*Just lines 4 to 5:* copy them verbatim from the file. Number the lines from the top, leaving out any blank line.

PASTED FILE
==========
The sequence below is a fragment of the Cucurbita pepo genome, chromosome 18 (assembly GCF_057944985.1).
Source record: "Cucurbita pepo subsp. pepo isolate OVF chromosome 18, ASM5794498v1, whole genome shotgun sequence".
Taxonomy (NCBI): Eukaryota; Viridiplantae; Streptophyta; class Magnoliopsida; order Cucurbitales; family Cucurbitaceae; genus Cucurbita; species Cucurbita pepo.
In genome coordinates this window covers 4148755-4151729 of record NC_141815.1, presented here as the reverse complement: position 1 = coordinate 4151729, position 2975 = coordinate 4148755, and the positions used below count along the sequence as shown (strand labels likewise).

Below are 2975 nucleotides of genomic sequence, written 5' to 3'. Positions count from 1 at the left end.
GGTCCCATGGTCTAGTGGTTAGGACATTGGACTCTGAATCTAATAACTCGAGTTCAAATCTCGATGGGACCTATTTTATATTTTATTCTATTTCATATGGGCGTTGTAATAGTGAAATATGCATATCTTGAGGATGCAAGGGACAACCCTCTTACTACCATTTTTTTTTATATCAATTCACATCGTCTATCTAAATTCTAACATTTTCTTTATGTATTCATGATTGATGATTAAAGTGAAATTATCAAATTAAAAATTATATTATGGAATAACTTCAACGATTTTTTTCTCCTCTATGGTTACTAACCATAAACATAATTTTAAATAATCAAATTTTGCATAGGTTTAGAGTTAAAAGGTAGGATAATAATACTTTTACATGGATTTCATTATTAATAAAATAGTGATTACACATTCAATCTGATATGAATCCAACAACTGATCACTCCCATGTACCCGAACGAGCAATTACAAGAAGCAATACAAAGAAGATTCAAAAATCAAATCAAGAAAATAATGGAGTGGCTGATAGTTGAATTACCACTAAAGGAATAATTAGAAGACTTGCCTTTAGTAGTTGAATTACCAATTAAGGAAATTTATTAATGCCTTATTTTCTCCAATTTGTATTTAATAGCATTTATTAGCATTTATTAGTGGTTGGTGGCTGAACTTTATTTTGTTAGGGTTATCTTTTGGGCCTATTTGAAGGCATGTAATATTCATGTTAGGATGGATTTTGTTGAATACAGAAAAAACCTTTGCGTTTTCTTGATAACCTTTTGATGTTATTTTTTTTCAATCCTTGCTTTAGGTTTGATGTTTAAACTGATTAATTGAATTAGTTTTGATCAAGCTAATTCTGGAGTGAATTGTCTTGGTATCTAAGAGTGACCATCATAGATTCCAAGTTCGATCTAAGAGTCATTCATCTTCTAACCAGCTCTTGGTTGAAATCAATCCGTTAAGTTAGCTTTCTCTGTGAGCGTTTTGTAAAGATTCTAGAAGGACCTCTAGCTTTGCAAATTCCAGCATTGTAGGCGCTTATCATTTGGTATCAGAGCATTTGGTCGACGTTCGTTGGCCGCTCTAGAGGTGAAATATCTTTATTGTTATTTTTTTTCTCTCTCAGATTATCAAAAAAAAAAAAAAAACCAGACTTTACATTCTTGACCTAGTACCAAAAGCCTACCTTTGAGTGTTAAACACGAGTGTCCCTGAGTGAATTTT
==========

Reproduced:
In genome coordinates this window covers 4148755-4151729 of record NC_141815.1, presented here as the reverse complement: position 1 = coordinate 4151729, position 2975 = coordinate 4148755, and the positions used below count along the sequence as shown (strand labels likewise).

Below are 2975 nucleotides of genomic sequence, written 5' to 3'. Positions count from 1 at the left end.